When my father returned from studying at a military school in Indonesia, he was promoted to the rank of major in the military police. My mother was a teacher in Phnom Penh. They met before my father went to Indonesia. After he came home, he proposed to her.
In 1974, father was transferred to Battambang Province where he was in charge of all the military police there. My mother and I moved with him and she taught at a pagoda.
The Angkar began following our family’s activities shortly after they took control. When they learned that my father was in the military police, they asked him to greet King Sihanouk near Thip De Mountain, saying the King was visiting there. My father, along with many other military police and Lon Nol soldiers, was taken to greet the King. Three or four cars full of people left that day; it was the last we ever saw of him.
After the Khmer Rouge regime collapsed, I met a man who had also been a military policeman and was put in the car with my father. He told me that when the cars came close to the mountain, they heard gunshots coming from the jungle. The Khmer Rouge took guns and shot them, he said. Although this man was able to escape, my father and most of the others had been killed.
Next the Angkar began spying on my mother. When she and several friends who had also been teachers before the Khmer Rouge regime realized that they were on a list of people to be killed, they asked my mother to run away with them. She could not take me along with her because it was a long and dangerous journey.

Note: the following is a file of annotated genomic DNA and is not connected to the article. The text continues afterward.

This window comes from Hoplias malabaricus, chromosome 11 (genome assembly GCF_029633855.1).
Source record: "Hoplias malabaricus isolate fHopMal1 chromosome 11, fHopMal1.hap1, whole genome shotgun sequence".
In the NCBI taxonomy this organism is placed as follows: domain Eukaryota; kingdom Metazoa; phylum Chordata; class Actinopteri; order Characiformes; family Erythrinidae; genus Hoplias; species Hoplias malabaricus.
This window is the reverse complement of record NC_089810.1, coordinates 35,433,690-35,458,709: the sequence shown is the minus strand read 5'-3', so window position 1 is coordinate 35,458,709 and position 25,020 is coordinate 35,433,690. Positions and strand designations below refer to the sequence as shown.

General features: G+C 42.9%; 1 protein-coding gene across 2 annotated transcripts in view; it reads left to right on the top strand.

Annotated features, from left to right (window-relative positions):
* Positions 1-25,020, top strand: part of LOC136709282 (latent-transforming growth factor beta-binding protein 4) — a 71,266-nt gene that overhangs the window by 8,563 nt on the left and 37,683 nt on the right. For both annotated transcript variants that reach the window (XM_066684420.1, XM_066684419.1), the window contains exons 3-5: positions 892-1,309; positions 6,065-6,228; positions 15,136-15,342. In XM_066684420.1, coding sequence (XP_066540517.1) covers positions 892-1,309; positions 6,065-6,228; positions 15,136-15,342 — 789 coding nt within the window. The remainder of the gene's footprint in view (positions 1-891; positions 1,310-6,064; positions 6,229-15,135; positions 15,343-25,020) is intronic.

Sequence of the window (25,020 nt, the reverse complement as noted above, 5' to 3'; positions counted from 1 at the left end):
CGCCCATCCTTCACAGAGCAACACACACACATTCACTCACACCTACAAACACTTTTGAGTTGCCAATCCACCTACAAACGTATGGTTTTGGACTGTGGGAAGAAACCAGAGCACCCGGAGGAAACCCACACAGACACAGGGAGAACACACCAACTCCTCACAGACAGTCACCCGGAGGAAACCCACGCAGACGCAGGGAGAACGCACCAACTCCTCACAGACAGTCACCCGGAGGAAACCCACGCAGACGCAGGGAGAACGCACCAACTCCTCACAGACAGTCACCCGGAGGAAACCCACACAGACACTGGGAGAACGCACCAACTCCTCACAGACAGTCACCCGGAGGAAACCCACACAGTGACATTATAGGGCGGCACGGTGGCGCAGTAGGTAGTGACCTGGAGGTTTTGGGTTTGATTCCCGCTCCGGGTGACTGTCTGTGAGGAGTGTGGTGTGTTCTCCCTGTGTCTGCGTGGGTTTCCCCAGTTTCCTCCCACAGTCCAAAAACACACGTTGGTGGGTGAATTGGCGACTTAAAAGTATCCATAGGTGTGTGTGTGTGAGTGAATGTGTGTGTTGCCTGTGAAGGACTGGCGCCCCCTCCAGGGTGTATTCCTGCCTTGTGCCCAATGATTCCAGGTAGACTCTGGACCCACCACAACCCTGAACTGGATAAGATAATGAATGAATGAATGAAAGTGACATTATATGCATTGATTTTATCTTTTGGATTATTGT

She decided to leave me with a woman who is now my foster sister; her name is Sorn Si Yem; her younger sister had been one of my mother’s students. Mother said to Yem, “Please don’t change my son Kinal’s name. If I have a chance to live, I will come back to take him from you.” I was sleeping when she left, but Yem said my mother kept crying as if she did not want to leave me, then walked several meters before stopping to run back and take one last look at my face.
I hide myself anywhere I could after my mother disappeared because the Angkar accused me of being the son of an enemy. At night, Yem stole leftover rice and fish paste for me. She boiled the rice and had me drink it, and sometimes gave me sugar. I ate under the bed, but I was still starving.
Yem was a medical worker, so sometimes she stole the water the hospital used for cooking rice and added lotus leaves to it. A lot of people died in the hospital because there was no medicine and they became swollen. Their bodies were buried in shallow graves and covered with tree leaves. The dogs dug up the bodies sometimes; it smelled terrible.
One day, the cooperative chief’s wife went into labor. Several midwives were sent to help, but they could not, so the cooperative chief sent them to be killed. He then threatened Yem with death if she could not help deliver the child. Yem cut a small piece of sangke wood and burned it as incense while praying for success in delivering the baby. When the baby was born healthy, the chief thanked Yem and gave her a lot of rice as a reward. Yem is still a midwife today.
The Angkar took Yem to be re-educated many times for hiding the son of an enemy. They wanted to kill her, so Yem gave me to her mother who lived far from Yem’s village. And I changed my name to Sorn so the Angkar would not find me. We moved many times after that, but I stayed with Yem’s mother until the end of the regime.
After the collapse of the Khmer Rouge regime, I lived with her in Battambang Province. But I am still waiting for my parents to come back, especially my mother; I believe that she is alive.